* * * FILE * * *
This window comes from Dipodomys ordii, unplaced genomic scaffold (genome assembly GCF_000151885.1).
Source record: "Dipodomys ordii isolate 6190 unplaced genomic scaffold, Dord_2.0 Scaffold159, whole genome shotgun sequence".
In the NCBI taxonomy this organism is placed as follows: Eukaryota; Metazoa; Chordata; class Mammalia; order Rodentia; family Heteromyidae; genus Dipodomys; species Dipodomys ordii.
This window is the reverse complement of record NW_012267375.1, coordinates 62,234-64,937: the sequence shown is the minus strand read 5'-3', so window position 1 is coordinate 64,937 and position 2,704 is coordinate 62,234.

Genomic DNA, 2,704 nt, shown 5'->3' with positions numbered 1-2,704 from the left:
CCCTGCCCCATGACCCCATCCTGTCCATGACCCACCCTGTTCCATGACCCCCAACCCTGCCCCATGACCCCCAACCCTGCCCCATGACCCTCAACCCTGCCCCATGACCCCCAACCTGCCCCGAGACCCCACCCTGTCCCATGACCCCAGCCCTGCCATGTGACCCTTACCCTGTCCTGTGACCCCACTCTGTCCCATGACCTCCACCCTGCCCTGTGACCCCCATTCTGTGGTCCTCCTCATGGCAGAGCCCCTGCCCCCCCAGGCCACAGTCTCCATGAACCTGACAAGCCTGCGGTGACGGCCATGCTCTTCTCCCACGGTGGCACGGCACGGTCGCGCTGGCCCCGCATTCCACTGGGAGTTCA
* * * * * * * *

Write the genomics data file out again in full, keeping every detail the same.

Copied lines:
This window comes from Dipodomys ordii, unplaced genomic scaffold (genome assembly GCF_000151885.1).
Source record: "Dipodomys ordii isolate 6190 unplaced genomic scaffold, Dord_2.0 Scaffold159, whole genome shotgun sequence".
In the NCBI taxonomy this organism is placed as follows: Eukaryota; Metazoa; Chordata; class Mammalia; order Rodentia; family Heteromyidae; genus Dipodomys; species Dipodomys ordii.
This window is the reverse complement of record NW_012267375.1, coordinates 62,234-64,937: the sequence shown is the minus strand read 5'-3', so window position 1 is coordinate 64,937 and position 2,704 is coordinate 62,234.

Genomic DNA, 2,704 nt, shown 5'->3' with positions numbered 1-2,704 from the left:
CCCTGCCCCATGACCCCATCCTGTCCATGACCCACCCTGTTCCATGACCCCCAACCCTGCCCCATGACCCCCAACCCTGCCCCATGACCCTCAACCCTGCCCCATGACCCCCAACCTGCCCCGAGACCCCACCCTGTCCCATGACCCCAGCCCTGCCATGTGACCCTTACCCTGTCCTGTGACCCCACTCTGTCCCATGACCTCCACCCTGCCCTGTGACCCCCATTCTGTGGTCCTCCTCATGGCAGAGCCCCTGCCCCCCCAGGCCACAGTCTCCATGAACCTGACAAGCCTGCGGTGACGGCCATGCTCTTCTCCCACGGTGGCACGGCACGGTCGCGCTGGCCCCGCATTCCACTGGGAGTTCA